Pizarro forged his new life on the island of Hispaniola (modern day Haiti and the Dominican Republic) and then took posts in Central America fighting ‘hostile natives’ all the way to Panama, where he became one of the first Europeans to view the Pacific Ocean.
Pizarro worked his way up to the position of mayor and magistrate of Panama City but legends of gold-rich countries to the south seduced him into pursuing further conquests.
After a number of failed attempts, Pizarro finally “led his pitiful little army to the conquest of Peru, the first 37 positions were occupied by men from Trujillo, and the five top positions were held by himself, his legitimate brother, his two bastard brothers and a half brother who was the son of his mother but not of the old colonel.”
Pizarro and his band of brothers led 160 or so assembled extremeños on a mission to conquer the rich territories of South America in 1532. The last emperor of the Incas, Atahualpa refused to give in to Pizarro, trusting that his 80,000-strong army would not be dented by less than 200 Spaniards.
But, in the Battle of Cajamarca, Pizarro’s men attacked the Incas and held Atahualpa captive, using him to bring the population under Spanish control before executing him in 1533.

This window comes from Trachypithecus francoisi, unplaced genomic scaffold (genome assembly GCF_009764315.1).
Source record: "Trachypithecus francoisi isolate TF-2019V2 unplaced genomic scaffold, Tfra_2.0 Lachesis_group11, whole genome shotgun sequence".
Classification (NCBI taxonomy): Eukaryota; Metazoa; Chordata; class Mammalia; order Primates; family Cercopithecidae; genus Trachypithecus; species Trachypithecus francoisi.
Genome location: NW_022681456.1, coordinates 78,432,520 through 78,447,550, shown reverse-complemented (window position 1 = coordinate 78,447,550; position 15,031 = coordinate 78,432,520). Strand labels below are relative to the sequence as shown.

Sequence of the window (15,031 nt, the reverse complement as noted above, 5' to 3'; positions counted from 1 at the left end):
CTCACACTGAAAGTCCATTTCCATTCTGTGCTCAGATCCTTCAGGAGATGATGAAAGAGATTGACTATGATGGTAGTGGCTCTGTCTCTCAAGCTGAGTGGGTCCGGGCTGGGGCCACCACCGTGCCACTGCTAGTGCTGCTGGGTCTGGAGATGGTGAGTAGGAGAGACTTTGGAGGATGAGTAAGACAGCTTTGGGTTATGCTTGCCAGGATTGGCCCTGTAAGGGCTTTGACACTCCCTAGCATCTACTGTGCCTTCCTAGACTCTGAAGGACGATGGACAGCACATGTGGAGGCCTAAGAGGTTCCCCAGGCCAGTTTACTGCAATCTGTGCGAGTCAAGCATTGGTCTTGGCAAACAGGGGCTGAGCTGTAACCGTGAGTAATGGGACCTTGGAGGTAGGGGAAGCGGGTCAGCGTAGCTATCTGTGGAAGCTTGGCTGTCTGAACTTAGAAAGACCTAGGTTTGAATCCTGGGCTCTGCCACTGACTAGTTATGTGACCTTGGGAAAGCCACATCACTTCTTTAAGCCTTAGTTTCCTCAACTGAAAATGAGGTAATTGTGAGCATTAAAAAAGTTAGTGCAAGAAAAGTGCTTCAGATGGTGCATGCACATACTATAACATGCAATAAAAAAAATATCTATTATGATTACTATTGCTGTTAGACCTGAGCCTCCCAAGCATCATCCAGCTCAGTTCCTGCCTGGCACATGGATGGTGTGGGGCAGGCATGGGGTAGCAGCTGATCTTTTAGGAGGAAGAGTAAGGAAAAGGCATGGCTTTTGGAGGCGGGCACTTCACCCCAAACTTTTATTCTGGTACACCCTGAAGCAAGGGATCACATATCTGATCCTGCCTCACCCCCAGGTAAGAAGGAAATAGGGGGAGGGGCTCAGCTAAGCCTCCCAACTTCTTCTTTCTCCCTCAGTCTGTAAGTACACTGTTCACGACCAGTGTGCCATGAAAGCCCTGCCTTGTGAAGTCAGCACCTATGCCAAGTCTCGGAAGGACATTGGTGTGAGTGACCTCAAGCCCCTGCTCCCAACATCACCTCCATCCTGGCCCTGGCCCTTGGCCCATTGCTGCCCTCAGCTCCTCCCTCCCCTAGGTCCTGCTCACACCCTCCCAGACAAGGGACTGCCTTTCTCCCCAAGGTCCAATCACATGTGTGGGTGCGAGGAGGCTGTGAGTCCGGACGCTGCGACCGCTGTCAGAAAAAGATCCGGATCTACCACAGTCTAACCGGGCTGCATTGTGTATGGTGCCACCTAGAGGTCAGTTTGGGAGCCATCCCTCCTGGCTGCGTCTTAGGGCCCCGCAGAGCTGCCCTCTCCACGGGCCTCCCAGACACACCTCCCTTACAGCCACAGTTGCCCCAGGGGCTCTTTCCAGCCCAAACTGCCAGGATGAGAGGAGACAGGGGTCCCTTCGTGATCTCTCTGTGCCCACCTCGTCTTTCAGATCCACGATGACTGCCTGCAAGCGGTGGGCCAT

Therefore the illegitimate, illiterate Pizarro rogues became the rulers of Peru and in this way, Spain, or more importantly Extremadura, left its legacy all over the Americas. Just as Hernán Cortés from Medellín defeated the Aztecs and conquered Mexico, Hernando de Soto “discovered” the Mississippi river and Vasco Núñez De Balboa, another extremeño, led the first European expedition to the Pacific Ocean. Mitchener’s conclusion was this: “To conquer a land so vast and a civilisation so advanced; perhaps only men trained in the hardness of Extremadura could have done it”.
Pizarro went on to marry an Inca princess, Inés Yupanqui, and become ruler of Peru. But by 1538, infighting between Pizarro and the Spanish governors of nearby territories caused divisions and Pizarro’s palace was stormed by rivals in 1541, who stabbed him to death.
If his reputation is dubious globally, Pizarro still retains an element of heroism in his home town – with his former home dedicated to a museum and his figure astride an iron steed in the Plaza Mayor.
Although the story goes that the statue was one of a number of ‘generic’ conquistador statues refused by the Mexicans as a tribute to Hernán Cortés (who is none too popular there) and passed off to Trujillo as Pizarro instead.
The riches Pizarro returned with from the new world furnished Trujillo with the stone palaces which remain today, rotting in various stages. Reminders of the golden age of Extremadura – a breath in time which saw the dusty farm lands elaborated with imperial buildings, weighted on the rape of the Americas.
Perhaps I should have named my son Pizarro or Hernán as a testament to his place of birth. Then again, perhaps not.